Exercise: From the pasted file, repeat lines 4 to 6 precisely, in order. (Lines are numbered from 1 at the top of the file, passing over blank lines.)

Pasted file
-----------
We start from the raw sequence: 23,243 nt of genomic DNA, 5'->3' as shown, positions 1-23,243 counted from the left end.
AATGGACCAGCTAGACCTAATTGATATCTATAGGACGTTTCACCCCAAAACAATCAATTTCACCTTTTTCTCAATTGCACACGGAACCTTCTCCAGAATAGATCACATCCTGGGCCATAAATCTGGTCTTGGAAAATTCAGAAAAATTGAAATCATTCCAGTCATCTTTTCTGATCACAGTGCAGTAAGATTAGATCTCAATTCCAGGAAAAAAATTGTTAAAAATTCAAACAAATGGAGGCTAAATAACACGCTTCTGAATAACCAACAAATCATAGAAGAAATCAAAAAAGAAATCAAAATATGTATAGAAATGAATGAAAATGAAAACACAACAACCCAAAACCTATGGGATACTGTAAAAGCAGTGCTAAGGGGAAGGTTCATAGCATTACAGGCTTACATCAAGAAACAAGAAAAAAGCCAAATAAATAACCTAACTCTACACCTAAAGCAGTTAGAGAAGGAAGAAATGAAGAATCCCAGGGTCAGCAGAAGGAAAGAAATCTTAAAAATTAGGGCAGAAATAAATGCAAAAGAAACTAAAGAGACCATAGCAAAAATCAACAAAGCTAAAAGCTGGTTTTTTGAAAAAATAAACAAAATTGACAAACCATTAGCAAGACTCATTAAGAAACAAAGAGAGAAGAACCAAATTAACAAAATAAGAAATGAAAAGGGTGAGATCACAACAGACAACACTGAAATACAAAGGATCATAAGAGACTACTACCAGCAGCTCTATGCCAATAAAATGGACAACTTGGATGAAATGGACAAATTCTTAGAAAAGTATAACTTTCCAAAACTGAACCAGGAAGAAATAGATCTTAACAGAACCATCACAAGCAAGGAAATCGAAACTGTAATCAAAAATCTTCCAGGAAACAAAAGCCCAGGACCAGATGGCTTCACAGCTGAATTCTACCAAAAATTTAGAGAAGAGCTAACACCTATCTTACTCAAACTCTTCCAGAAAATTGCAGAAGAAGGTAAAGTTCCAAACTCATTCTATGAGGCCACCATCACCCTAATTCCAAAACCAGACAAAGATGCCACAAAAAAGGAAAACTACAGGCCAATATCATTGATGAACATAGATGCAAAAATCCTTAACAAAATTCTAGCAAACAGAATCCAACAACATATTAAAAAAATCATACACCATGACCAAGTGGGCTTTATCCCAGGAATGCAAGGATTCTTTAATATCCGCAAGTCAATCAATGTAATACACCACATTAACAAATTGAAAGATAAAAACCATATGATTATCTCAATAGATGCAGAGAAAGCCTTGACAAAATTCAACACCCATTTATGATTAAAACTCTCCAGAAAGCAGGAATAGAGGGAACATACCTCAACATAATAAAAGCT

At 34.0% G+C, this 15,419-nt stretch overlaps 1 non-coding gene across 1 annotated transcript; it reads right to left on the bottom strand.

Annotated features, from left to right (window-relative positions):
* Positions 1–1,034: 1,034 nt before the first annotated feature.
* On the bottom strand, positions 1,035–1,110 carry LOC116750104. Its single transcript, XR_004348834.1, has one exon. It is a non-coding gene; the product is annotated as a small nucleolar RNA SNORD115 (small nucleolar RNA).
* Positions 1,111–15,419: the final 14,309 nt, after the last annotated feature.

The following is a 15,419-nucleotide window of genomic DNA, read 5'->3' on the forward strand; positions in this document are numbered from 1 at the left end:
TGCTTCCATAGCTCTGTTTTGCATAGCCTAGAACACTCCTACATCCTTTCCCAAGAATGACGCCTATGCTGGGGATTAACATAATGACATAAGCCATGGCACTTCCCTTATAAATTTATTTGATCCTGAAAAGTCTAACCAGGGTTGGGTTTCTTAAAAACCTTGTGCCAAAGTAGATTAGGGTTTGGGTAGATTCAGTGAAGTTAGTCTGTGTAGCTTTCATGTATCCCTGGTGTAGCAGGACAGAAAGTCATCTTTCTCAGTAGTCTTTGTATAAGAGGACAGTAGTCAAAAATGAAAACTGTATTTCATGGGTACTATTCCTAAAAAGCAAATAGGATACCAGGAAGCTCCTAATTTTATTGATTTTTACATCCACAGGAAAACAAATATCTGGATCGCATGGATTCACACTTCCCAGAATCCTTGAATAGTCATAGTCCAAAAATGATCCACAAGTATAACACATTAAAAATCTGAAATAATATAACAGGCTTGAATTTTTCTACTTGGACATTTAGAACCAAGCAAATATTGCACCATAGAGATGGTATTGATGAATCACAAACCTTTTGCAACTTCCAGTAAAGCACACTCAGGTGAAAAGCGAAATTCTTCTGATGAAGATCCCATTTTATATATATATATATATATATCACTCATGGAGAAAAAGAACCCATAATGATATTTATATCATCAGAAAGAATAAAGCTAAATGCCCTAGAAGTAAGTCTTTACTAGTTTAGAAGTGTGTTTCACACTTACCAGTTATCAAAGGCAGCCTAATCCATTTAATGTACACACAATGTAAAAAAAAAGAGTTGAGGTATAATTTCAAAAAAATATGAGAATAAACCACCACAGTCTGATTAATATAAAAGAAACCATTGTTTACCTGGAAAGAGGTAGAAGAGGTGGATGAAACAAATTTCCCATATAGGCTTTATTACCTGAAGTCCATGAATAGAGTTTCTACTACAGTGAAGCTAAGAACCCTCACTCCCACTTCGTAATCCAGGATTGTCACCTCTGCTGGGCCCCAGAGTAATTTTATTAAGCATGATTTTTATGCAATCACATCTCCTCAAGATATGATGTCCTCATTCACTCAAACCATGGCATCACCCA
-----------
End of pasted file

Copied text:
Annotated features, from left to right (window-relative positions):
* Positions 1–1,034: 1,034 nt before the first annotated feature.
* On the bottom strand, positions 1,035–1,110 carry LOC116750104. Its single transcript, XR_004348834.1, has one exon. It is a non-coding gene; the product is annotated as a small nucleolar RNA SNORD115 (small nucleolar RNA).